Figure 1: Users expect to increase SaaS adoption in 2009

saas-deployment-2009

Source: Forrester

Figure 2.  Concerns over SaaS have dropped significantly over the past year

2009 Enteprise and SMB Survey - SaaS Concerns Declinet

Source: Forrester

Defensive SaaS strategies by vendors miss the opportunity to take market share.

As customer’s continue to demand SaaS solutions for rapid deployment, pay-as-you-go pricing models, and timely innovation, traditional on-premise vendors without a SaaS offering must now explain, defend, or develop their own SaaS story.  Concerns about the impact of SaaS have many vendors in defensive mode.  Defensive strategies have included:

  • Creating counter marketing about SaaS and the viability of the market
  • Responding with hosting options and financing options
  • Building SaaS options for a limited set of popular SaaS solutions such as sales force automation (29%), strategic HCM (29%), and customer service and support (27%) (See Figure 3.)

At first glance, mega vendors such as SAP and Oracle have started with the first two points and are evolving to the third.  They aim to counter the success of Ariba, SalesForce.com, Success Factors, Taleo, Workday, and Ultimate Software with their own offerings.  SAP’s OnDemand for LE release and John Wookey’s ComputerWorld UK interview by Mike Simons, confirms that the strategy will include “CRM on-demand and e-sourcing, with expense management set for a 2010 release.”  Wookey’s approach appears to first shore up areas where SAP customers have been defecting and then worrying about what’s next (see Note 1).  Meanwhile, discussions with Oracle product teams also hint that a release of 5 to 9 SaaS offerings to complement Oracle Siebel CRM OnDemand offerings could be announced soon.  This defensive strategy shores up competitive SaaS solutions such as incentive comp, procurement, and strategic HCM.

Figure 3.  Rate of adoption of key SaaS solutions show significant interest in CRM and other areas

2009 Enterprise and SMB Survey SaaS Interest Areas

Source: Forrester

The bottom line -SaaS gives software vendors and system integrators an opportunity to take market share.

Instead of playing defense, vendors should look at the opportunity to take market share through SaaS.  SaaS vendors and their investors have realized they can target any install base and win by providing compelling functionality.  Why shouldn’t on-premise vendors bite the bullet and go on the offense?  To make this work software vendors would want to take advantage of their partner ecosystems and customers to extend capabilities beyond what’s being delivered in on-premise.  Vendors must make an initial investment in a SaaS/PaaS platform, agile development methodologies, and integration technologies to support hybrid deployment options.  From there, white spaces in the product road map will provide direction into the future opportunities such as vertical and other pivot points that have not been well served.  SAP’s acquisition of Clear Standards for carbon compliance, NetSuite’s acquisition of OpenAir for project based solutions, and Intuit’s acquistion of Entellium for CRM highlights examples of going on the offensive with SaaS.  Of equal importance, system integrators can shift the balance of power and deliver new IP via SaaS solutions while reducing their dependency on the mega vendors.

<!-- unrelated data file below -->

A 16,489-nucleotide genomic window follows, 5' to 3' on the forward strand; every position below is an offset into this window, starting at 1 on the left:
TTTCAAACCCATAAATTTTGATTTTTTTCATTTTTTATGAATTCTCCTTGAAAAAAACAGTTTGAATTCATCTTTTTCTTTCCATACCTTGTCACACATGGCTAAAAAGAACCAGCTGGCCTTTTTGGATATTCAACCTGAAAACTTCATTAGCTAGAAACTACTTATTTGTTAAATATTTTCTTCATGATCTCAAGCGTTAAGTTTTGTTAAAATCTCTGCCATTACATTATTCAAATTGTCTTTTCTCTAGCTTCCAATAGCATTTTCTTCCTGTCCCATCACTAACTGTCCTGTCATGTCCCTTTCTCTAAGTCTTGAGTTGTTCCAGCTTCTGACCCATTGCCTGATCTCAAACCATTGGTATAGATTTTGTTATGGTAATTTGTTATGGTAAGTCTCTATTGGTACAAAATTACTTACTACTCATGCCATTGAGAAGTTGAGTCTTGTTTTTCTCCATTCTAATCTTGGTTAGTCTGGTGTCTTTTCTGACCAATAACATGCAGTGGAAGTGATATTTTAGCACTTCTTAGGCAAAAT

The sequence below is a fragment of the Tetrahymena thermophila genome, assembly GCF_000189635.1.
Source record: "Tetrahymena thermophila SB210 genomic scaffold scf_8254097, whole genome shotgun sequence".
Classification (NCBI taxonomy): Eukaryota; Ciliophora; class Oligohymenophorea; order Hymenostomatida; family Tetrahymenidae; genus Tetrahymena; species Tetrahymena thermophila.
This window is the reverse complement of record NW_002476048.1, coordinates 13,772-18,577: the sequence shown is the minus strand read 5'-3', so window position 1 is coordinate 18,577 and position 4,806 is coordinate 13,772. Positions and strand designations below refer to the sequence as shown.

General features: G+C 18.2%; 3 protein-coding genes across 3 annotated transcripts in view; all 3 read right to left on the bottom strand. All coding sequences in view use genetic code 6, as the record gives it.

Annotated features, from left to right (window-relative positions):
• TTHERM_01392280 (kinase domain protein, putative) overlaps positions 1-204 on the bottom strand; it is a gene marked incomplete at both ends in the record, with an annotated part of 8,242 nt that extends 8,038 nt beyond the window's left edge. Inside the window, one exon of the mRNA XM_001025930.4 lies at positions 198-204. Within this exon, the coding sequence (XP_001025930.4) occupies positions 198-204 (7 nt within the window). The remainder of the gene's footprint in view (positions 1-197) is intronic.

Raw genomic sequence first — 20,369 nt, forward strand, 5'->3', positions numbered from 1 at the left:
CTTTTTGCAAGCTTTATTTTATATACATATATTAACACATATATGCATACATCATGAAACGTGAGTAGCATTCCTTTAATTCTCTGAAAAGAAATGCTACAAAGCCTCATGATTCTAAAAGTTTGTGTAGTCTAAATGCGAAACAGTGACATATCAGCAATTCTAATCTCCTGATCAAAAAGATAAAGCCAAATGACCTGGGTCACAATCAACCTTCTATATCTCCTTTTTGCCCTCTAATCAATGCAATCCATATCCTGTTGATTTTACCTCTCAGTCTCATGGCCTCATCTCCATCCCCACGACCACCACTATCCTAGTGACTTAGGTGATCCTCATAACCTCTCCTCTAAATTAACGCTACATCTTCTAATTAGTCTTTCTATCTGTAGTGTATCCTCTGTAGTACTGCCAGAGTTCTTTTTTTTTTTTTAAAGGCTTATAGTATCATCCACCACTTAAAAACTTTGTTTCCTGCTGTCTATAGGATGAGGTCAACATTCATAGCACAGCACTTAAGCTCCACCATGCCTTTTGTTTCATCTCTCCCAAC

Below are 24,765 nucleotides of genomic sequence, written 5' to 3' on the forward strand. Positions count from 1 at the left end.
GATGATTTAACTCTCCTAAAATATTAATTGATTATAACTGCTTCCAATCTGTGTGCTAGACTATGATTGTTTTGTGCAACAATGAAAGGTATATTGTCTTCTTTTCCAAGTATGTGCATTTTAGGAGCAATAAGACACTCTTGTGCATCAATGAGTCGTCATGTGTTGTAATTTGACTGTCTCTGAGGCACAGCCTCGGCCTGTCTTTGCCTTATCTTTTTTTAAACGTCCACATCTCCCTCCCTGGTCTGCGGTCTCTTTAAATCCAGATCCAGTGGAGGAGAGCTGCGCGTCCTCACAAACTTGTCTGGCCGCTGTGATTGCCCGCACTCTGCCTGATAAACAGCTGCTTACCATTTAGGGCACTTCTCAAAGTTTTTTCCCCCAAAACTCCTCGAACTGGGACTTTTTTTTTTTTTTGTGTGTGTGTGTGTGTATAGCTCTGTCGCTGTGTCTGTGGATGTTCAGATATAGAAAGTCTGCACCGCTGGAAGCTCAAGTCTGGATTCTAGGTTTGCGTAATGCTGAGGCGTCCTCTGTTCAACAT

Recommendations: 7 best practices for crafting a SaaS strategy at an on-premise vendor

Imagine you could start from scratch and build a new software company.  That’s the question I posed to 61 software executives this year.  Most stated they would start with a SaaS deployment option for the scale and the business model.  Now what to do if you are an on-premise vendor?  Answer – build a separate SaaS software division within an on-premise software company.  This could be the next trend among the on-premise vendors for both investment and revenue recognition reasons.  What would be a good strategy:

  1. Reuse similar business process parts as the on-premise product
  2. Harmonize the data model and common objects
  3. Build a brand new RIA based UI and UX
  4. Assume that all data sources will be heterogenous
  5. Design the product to run stand alone
  6. Attack white spaces of new growth in a competitor’s install base
  7. Keep a PaaS platform in mind to attract partners and customers to extend the solution

Your POV.

Totally turned off by SaaS? In the midst of a SaaS strategy? Ready to embark on a SaaS strategy?  If you need assistance, don’t hesitate to reach out?  Please post your point of view here or send me a private email to rwang0 at gmail dot com.

Note 1: The large enterprise (LE) SaaS platform will not come from NetWeaver or SAP’s SME Business by Design (ByD) technology, but come from the acquired Frictionless platform.  While this may leave some SAP customers concerned, Wookey and product super stars Kevin Nix and Peter Lim (of Siebel fame) counter by highlighting where SAP components will be reused and highlighting the home base integration advantage.

As also seen in the July 14th, 2009 SandHill.com”Moving to a SaaS Offensive”

Copyright © 2009 R Wang. All rights reserved.

Speaking Engagement: Tenrox Webinar – Capacity Planning for Project-Based Organizations

Exclusive Webinar Invitation